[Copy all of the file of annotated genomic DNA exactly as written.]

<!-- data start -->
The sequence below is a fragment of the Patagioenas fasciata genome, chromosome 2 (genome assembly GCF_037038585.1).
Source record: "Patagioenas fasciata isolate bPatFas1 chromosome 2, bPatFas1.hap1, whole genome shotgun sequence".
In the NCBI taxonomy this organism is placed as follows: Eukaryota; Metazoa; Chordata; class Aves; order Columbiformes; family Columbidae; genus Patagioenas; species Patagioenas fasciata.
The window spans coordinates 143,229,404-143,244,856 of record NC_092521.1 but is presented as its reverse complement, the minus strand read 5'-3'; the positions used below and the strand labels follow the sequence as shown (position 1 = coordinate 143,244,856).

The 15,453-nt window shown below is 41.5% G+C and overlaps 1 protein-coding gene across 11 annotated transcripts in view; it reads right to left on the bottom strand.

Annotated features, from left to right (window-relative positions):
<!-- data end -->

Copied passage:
The sequence below is a fragment of the Patagioenas fasciata genome, chromosome 2 (genome assembly GCF_037038585.1).
Source record: "Patagioenas fasciata isolate bPatFas1 chromosome 2, bPatFas1.hap1, whole genome shotgun sequence".
In the NCBI taxonomy this organism is placed as follows: Eukaryota; Metazoa; Chordata; class Aves; order Columbiformes; family Columbidae; genus Patagioenas; species Patagioenas fasciata.
The window spans coordinates 143,229,404-143,244,856 of record NC_092521.1 but is presented as its reverse complement, the minus strand read 5'-3'; the positions used below and the strand labels follow the sequence as shown (position 1 = coordinate 143,244,856).

The 15,453-nt window shown below is 41.5% G+C and overlaps 1 protein-coding gene across 11 annotated transcripts in view; it reads right to left on the bottom strand.

Annotated features, from left to right (window-relative positions):